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Re: Arboreal Dinosaurs

BHR (probably someone connected to Gary Riegler) wrote:

>                              ...I've seen numerous restorations of
>small theropods and ornithopods in trees(ornitholestes &
>hypsilophodon,etc...). I don't know if this has already been discussed
>or is a settled issue...

Oh, it's been discussed alright.  Which theropods climbed trees is far from 
settled.  The extreme cases would be Tyrannosaurus (climbing practically 
impossible) and Archaeopteryx (climbing very likely).  The chances of any 
particular dinosaur climbing depend on its weight and the length and strength 
of its forelimbs.  Claws are also useful, but I can't think of any theropod 
deficient on that score.  IMO, the small long-armed theropods such as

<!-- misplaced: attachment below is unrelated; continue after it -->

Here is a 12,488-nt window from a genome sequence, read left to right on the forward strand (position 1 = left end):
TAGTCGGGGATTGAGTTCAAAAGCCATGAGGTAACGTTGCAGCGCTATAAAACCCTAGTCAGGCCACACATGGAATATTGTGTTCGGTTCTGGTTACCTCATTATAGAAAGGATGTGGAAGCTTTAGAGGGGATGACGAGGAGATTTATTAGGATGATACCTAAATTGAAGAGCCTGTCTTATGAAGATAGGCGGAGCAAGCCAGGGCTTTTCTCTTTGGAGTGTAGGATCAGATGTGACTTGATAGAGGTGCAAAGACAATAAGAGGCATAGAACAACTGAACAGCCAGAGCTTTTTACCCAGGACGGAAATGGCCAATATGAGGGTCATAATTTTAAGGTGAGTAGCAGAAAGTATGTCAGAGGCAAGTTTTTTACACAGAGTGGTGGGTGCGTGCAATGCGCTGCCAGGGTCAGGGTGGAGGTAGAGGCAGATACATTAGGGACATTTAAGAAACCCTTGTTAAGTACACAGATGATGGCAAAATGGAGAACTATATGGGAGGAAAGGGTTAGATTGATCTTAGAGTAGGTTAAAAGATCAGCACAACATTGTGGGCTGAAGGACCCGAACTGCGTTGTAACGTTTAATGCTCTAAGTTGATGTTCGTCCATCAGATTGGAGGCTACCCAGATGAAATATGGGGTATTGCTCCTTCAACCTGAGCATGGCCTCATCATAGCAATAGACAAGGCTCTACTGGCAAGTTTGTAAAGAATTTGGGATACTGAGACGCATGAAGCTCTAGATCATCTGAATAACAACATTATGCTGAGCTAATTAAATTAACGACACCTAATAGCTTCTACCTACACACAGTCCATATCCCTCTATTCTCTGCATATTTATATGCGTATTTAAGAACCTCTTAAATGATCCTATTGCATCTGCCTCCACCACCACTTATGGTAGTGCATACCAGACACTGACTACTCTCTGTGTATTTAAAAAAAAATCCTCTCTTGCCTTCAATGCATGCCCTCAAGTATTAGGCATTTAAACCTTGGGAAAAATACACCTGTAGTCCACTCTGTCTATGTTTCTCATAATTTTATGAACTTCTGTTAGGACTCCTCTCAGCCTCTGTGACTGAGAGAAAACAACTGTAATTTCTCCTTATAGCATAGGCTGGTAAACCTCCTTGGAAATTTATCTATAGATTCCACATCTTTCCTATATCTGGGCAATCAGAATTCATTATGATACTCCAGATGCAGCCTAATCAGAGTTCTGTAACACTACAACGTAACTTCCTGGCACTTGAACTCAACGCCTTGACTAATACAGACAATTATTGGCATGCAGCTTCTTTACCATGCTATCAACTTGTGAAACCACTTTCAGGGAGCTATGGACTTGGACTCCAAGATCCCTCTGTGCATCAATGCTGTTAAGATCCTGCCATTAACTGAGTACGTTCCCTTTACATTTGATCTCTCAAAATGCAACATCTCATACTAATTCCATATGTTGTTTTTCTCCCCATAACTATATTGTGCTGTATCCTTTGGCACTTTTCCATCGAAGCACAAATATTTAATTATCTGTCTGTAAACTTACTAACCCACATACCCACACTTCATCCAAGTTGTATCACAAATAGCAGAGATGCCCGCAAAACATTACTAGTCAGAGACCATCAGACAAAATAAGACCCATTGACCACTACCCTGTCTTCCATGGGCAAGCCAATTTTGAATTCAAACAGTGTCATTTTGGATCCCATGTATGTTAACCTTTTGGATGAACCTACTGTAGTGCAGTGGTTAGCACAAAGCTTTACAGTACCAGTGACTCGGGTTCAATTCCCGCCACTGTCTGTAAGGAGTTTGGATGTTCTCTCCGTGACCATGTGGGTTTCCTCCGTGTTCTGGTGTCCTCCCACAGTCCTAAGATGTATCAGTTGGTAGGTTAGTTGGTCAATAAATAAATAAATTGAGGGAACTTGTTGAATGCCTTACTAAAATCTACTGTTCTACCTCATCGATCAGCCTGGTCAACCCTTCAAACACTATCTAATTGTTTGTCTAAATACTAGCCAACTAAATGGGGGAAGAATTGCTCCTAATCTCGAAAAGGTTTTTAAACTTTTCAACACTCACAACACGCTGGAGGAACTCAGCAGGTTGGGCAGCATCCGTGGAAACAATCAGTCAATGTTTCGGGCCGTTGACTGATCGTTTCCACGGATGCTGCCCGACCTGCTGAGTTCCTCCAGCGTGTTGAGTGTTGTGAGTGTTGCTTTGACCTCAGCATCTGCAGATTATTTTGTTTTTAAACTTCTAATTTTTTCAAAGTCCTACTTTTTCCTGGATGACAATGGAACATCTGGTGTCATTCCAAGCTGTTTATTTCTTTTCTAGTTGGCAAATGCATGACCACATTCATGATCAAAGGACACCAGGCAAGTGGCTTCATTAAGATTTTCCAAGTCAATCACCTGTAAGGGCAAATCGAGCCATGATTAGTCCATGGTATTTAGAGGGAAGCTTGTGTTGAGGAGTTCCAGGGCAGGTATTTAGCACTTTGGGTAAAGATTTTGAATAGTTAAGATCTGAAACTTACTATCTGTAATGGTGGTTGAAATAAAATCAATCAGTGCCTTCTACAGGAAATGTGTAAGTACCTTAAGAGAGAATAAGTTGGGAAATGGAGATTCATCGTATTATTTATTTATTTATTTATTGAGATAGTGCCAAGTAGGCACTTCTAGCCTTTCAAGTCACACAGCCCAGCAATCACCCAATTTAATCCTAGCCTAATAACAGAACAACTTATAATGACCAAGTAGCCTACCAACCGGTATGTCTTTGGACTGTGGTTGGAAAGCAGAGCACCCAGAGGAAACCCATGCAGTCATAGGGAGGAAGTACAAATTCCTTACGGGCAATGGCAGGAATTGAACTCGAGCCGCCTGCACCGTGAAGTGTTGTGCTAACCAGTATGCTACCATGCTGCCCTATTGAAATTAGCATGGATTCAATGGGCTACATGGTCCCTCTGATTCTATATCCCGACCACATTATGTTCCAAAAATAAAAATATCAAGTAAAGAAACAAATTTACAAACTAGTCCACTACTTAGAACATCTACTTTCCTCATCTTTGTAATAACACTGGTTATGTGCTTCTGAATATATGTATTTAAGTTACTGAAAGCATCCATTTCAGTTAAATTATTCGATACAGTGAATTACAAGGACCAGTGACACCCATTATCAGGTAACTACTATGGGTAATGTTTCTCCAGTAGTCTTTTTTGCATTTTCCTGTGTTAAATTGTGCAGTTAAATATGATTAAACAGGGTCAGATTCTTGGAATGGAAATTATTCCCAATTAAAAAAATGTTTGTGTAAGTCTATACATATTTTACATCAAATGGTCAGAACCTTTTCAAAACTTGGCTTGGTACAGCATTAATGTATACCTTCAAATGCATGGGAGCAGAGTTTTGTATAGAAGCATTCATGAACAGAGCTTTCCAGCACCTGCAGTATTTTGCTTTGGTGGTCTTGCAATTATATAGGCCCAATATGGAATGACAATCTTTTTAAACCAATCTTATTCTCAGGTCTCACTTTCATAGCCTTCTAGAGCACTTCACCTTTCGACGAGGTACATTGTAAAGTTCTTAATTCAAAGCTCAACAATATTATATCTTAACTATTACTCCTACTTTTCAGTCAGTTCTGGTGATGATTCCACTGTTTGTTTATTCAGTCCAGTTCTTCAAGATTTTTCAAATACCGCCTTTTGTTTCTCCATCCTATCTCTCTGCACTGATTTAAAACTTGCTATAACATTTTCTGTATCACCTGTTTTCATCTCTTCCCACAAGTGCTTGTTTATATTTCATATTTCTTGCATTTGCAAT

Velociraptor and Ornitholestes are plausible climbers.

The leading theory on the origin of bird flight is that an arboreal ancestor 
began by jumping between branches, then developed a lifting surface to glide 
(like certain squirrels, frogs, snakes, lizards and marsupials).  The final 
step was evolving a way to flap this wing.  And of course the leading theory on 
the origin of birds themselves is that they are theropods.

As for Hypsilophodon, this was originally reconstructed/restored with one toe 
pointing backwards, as in perching birds.  This led to the suggestion that it 
climbed trees.  That anatomical idea is now considered incorrect, and 
Hypsilophodon is not likely to be a climber (mainly because it's too big).

                                                All the best,

                                                                Bill Adlam